Watch the five finalist videos in the 2017 “YouTube Your Entomology” contest:  (Entomologytoday.org) http://bit.ly/2w8EePC

Can You Pick the Bees Out of an Insect Lineup?  Take the quiz and learn more! (Joanna Klein, NYtimes.com) http://nyti.ms/2gZ8Ht5

“Tolkien’s Plant Passion Moves Botanist to Create Guide to Middle Earththe retired botany professor spent years cataloging every plant that appeared in his writing, eventually compiling a list of 141 different species. He teamed up with his son, Graham, a professional illustrator. And together, they embarked on quest to transform that list into a botanical guide to Middle Earth.” (David Fuchs, NPR.org) http://n.pr/2xj1iwv

Did you know that referring to our North American representatives as ‘asters’ is no longer taxonomically accurate? Learn why from the article,

Aster. Photo: OSU

How North America Lost its Asters.” (Indefenseofplants.com) http://bit.ly/2jMr3BV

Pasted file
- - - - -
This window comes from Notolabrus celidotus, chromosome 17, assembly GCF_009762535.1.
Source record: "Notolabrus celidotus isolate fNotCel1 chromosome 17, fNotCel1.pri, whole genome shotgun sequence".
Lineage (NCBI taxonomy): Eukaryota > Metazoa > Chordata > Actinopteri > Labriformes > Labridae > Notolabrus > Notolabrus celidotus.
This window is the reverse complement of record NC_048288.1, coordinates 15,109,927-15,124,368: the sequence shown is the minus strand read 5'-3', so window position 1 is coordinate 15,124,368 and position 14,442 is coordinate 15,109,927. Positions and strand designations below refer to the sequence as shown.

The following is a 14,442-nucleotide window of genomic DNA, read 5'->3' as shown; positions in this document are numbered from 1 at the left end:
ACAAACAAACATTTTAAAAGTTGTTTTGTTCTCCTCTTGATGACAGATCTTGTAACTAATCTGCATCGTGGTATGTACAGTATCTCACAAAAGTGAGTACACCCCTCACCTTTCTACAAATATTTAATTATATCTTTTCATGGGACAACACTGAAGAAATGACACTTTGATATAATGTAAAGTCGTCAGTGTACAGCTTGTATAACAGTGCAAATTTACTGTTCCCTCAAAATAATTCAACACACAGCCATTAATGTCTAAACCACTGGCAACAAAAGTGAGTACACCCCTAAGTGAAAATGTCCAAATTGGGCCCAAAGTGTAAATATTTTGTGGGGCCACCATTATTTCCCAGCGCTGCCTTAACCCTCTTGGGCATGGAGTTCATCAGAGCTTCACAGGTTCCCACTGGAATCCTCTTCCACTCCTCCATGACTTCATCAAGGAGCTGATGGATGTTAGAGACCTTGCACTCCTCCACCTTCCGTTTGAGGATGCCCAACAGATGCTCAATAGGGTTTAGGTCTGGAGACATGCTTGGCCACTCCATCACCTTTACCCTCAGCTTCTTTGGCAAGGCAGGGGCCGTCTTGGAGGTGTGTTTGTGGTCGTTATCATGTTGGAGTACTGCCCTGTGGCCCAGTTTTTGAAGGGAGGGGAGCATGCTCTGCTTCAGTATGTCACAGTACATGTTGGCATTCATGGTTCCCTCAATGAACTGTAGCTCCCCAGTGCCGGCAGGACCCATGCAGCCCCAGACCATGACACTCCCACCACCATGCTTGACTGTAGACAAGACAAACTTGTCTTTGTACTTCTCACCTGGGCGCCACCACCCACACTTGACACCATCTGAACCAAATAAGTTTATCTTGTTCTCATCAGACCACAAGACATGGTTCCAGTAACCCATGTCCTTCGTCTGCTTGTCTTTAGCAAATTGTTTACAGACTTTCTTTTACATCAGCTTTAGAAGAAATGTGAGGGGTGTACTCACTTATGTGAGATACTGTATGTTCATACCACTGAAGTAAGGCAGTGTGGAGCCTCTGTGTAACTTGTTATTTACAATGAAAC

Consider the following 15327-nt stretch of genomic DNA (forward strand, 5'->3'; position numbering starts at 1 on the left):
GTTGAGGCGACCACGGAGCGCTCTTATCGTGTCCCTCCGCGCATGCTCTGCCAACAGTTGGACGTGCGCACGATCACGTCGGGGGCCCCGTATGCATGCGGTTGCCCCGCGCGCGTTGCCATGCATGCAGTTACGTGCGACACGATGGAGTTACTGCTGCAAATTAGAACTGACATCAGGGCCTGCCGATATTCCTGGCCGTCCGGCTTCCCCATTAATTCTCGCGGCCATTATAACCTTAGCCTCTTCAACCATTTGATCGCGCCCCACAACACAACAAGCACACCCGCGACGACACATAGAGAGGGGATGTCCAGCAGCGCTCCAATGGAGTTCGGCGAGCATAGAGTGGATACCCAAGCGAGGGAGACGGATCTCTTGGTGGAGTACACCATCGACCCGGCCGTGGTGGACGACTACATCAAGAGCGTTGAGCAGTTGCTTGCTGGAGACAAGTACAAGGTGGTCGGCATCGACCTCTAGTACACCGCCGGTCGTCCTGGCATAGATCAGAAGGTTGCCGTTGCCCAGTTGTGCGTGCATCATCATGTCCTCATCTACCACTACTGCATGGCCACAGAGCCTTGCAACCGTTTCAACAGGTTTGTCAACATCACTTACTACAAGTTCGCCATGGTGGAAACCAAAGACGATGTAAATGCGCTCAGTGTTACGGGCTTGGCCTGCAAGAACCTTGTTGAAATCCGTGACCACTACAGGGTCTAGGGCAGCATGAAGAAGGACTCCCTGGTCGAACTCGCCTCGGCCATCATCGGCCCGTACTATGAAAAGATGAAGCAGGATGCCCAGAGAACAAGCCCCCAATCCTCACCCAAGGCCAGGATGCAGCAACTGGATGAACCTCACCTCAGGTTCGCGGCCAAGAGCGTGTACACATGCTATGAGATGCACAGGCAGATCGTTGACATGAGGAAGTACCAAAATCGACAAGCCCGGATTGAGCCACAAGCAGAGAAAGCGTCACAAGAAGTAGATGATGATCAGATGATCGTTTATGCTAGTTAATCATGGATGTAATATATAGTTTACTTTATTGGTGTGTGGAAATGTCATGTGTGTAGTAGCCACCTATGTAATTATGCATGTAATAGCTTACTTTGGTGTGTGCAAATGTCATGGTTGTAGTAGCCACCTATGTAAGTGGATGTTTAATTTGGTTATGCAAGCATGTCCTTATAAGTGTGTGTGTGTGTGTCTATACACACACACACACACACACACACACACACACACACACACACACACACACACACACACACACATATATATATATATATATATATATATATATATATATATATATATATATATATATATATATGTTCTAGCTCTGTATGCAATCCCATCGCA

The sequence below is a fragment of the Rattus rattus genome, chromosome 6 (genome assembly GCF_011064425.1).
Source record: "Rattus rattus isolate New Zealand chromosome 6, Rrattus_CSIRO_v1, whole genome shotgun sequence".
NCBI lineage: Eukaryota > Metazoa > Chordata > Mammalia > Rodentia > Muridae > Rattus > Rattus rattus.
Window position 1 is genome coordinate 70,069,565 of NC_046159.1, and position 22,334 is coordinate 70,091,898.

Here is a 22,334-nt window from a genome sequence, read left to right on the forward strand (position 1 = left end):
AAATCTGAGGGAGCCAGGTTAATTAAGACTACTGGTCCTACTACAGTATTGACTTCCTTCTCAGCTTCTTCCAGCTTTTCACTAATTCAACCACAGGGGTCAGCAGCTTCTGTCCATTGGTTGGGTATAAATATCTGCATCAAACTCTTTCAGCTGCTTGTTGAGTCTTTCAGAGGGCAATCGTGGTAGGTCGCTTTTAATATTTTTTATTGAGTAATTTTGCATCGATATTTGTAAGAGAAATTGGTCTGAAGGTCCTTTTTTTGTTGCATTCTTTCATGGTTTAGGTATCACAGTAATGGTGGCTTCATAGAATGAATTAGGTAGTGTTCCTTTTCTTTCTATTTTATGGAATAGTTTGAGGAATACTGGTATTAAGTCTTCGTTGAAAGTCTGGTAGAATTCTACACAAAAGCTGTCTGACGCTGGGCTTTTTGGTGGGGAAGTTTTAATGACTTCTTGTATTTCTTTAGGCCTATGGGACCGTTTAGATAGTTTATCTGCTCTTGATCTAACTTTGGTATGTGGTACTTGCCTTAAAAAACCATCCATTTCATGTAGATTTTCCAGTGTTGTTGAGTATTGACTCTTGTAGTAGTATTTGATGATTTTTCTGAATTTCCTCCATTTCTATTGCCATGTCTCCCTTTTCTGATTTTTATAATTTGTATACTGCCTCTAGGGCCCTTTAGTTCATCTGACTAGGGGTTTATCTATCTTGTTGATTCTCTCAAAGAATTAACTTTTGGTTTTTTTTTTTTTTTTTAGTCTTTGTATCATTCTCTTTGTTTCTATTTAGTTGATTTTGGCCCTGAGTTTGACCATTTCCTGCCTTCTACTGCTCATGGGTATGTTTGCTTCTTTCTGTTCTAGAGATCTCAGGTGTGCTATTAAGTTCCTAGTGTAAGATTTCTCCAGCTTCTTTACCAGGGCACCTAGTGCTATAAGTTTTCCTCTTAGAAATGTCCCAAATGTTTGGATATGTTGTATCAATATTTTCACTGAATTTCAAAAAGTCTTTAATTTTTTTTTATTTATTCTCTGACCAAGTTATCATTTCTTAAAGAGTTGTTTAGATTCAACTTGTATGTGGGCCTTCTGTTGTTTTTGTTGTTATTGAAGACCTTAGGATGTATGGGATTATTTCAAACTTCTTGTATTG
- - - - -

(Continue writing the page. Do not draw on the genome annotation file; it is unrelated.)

Insects have much better vision and can see in far greater detail than previously thought, a new study from the University of Sheffield has revealed.” (Eurekalert.org, University of Sheffield) http://bit.ly/2wAfvrG

“These Five “Witness Trees” Were Present at Key Moments in America’s History. These still standing trees are a living testament to our country’s tragic past.” (Mike Yessis, Smithonian.com) http://bit.ly/2fC6JPe

Natter’s Notes:
Pear Trellis Rust, a new disease

Jean R. Natter, OSU Master Gardener

Recently, Pear Trellis Rust (Gymnosporangium sabinae) became the newest contributor to this hodge-podge-let’s-try-everything year. During 2016, the first case of pear trellis rust was reported in the northern section of the Willamette Valley, that on a Bartlett pear growing in Milwaukie, Clackamas County. (See “Pear Trellis Rust: First Report in Oregon” Metro MG Newsletter, January 2016;  http://extension.oregonstate.edu/mg/metro/sites/default/files/dec_2016_mg_newsletter_12116.pdf). Then, in mid-September 2017, an inquiry about a pear leaf problem in Multnomah County was submitted to Ask an Expert. [Fig 1; Fig 2] Yes, it’s another fruiting pear tree infected with trellis rust. It seems that gardeners are beginning to recognize this newcomer.